Rancher server & Rancher agent in high availability on local environment with Vagrant & Virtualbox
Touch4IT Team is responsible for development, hosting and maintaining tens of mobile and web applications. We want to give our clients a feeling that if anything happens, their app will still be up and running. Hosting such a number of projects is not an easy task. Web applications and app backends are built using different technologies, requires different libraries and different versions of these libraries to run properly.
That is exactly why all of these apps and backends are running on Docker. But when you run so many apps on Docker, you need to be able to deploy new versions and new apps without any outages. We also need to have multiple environments for development, staging and production. That is where Docker orchestrators come in handy. There are many orchestrators available, but we are not going to do any comparison here, there are many great articles that covers Docker orchestration overview.
- simple, yet very functional UI
- working documentation
- production-grade stability
- ease of learn & use
- support with rancher-compose
- ability to deploy containers using CI tools (Gitlab CI)
- failover and rollback to previous version in case of error
- works on bare metal
- capable of scaling to multiple virtual/physical hosts
- works in high availability
In this article, we are giving you a fully working Rancher playground running in high availability. Let’s have a look at the image below to see how the playground is set up.
We have 2 virtual machines where rancher-server, racher-agent and applications stacks are running. Rancher server is a docker container that runs Rancher UI, API, Cattle orchestrator and basically all the administrative tasks. Rancher agent is a Docker container that registers virtual or physical host where it is running into Rancher server environment.
For the purposes of this playground, we will run 2 server instances in high availability by having both instances on separate virtual machines, 2 agents to have 2 hosts where apps will be deployed twice in case one of the hosts comes down. In the real world you would need to put a load balancer in front of these virtual machines to direct http traffic on ports 80 and 443 to both hosts, have health checks configured and stop sending traffic to host if it is down.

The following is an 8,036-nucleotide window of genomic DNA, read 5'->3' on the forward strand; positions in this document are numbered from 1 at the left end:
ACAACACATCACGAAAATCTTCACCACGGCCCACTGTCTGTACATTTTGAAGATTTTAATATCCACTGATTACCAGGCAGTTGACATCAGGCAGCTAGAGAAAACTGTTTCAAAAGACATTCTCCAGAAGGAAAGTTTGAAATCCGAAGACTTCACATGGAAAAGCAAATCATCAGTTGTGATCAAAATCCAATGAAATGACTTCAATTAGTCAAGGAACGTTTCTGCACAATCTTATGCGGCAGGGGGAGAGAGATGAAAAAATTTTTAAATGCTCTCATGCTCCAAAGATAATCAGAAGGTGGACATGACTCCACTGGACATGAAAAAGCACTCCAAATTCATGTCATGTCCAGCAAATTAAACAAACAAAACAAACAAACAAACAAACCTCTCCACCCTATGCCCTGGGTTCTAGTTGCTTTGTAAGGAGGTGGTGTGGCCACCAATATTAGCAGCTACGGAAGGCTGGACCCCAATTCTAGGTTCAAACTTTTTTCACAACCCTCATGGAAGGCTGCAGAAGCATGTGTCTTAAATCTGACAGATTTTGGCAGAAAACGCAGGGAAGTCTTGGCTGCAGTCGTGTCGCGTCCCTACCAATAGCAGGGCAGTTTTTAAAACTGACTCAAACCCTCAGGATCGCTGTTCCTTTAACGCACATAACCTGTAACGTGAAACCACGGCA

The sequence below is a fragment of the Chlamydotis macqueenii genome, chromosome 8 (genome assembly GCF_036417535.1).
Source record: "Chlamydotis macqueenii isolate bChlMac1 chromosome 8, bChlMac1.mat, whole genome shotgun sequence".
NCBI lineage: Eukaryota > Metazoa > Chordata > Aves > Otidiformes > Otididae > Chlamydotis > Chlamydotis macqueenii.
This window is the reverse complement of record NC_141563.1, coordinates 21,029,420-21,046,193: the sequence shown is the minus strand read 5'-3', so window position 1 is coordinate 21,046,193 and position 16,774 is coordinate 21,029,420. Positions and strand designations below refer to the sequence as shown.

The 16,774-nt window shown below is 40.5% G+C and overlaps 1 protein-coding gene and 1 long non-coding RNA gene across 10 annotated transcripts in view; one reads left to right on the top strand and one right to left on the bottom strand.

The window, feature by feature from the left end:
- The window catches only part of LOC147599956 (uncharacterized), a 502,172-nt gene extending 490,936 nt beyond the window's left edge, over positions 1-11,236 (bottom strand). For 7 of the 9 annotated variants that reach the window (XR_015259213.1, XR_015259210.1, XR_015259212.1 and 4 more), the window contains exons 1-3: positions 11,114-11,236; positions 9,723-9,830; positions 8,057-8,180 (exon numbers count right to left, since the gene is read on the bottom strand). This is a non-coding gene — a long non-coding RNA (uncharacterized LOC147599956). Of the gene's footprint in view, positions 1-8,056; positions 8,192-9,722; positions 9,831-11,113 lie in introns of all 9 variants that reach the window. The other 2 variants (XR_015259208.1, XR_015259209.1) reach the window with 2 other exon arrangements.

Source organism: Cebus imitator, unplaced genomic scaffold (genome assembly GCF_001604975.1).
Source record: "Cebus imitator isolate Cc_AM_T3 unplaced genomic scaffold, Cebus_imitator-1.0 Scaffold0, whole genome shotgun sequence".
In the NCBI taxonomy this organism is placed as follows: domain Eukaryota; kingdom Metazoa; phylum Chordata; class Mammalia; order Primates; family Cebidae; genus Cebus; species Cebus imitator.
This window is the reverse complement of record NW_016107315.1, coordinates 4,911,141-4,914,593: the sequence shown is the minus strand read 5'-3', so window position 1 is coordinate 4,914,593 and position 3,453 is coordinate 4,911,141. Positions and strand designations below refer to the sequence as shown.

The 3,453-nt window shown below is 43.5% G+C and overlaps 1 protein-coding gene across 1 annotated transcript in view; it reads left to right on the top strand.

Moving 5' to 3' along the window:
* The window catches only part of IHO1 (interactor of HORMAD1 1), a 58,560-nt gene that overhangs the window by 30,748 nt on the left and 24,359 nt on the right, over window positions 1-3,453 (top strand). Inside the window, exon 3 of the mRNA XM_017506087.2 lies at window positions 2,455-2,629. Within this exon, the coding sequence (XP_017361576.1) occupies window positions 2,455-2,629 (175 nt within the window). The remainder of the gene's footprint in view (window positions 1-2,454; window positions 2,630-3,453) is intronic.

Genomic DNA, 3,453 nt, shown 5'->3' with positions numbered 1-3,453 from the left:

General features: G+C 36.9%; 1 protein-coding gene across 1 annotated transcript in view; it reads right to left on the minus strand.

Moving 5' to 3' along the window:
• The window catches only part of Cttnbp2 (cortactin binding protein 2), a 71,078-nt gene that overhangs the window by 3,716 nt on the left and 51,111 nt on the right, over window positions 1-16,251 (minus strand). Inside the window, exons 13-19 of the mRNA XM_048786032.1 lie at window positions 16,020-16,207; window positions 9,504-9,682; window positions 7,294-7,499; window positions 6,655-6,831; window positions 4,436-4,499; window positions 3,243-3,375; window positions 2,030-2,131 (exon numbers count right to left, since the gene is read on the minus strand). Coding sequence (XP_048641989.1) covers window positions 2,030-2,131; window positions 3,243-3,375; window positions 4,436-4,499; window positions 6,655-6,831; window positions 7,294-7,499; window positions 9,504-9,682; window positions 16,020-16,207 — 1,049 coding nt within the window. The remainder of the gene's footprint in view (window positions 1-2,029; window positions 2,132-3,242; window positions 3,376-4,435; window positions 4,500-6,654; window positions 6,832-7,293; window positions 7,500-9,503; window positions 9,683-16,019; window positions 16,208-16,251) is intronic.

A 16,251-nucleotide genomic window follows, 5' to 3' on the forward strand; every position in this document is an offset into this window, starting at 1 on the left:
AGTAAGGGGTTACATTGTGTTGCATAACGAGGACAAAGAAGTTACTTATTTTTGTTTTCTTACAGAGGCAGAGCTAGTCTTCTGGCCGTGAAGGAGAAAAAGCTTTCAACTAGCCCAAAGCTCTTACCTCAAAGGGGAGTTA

On the mysql-nginx virtual machine we have Nginx, which serves as load balancer for Rancher server and its UI (green arrows). There is also a MySQL database where Rancher server stores configuration of rancher and also application stacks (red arrows). Then again, in real world, you should setup a MySQL Cluster or other form of MySQL replication and have multiple load balancers to achieve high availability status. Rancher agent is communicating with Rancher server through our Nginx proxy (purple arrows).
To run the playground on your local machine, you need to install Git, Vagrant, Virtualbox and Rancher compose. We don’t want you to spend time setting up virtual machines, they are set up for you with Ansible. Check our GitHub repository for more information about how that is done.
Let’s clone our GitHub repository to get the playground source code:
Add testing domain name to your /etc/hosts file:
Start all 3 virtual machines, this step will take up to 10 minutes.
After all scripts are finished, Rancher server instances need a couple of minutes to initialize MySQL database and decide which one will become master. When this is done you will be able to visit Rancher UI in your browser on http://rancher.vm.localhost, see screenshots below:
We need to create and start Rancher agents to make both of our virtual machines connect to Rancher server “Default” environment. Click on “Add a host” button, set “Host Registration URL” to http://192.168.70.10 — that is the IP address of our virtual machine running Nginx proxy. Click “Save”.
Copy “docker run …” command from point 5, screenshot below:
Note: the hash at the end of Rancher agent “docker run” command is different for every Rancher server installation, that’s why it is not automatically done for you.
Run the command you copied in previous step “docker run …” on both of our Rancher virtual machines: rancher1 and rancher2
Go to http://rancher.vm.localhost/env/1a5/infra/hosts. It will take up to 10 minutes until both hosts become available and all stacks will be green. It should look as on the screenshot below:
We need to create environment API key and configure Rancher compose.
Go to http://rancher.vm.localhost/env/1a5/api/keys and follow screenshots below to create new environment API key:
Note: don’t forget to save your new API key and secret, you will need it in next step.
Let’s set environment variables for rancher compose:
Replace <API_KEY> and <API_SECRET> with your key and secret.
Deploy test Nginx stack to Rancher:
When you go to http://rancher.vm.localhost/env/1a5/apps/stacks, you will see your test stack:
Click on the “test-nginx” service name to edit it. Let’s scale the service up by click in plus button on the left side of the screen. That will start another Nginx container. There will be one on each host. You will see:
Congratulations! You have working playground with Rancher server and Rancher agent in high availability. Test as much as you like. If you break something, do ‘vagrant destroy’ and start over in a no time.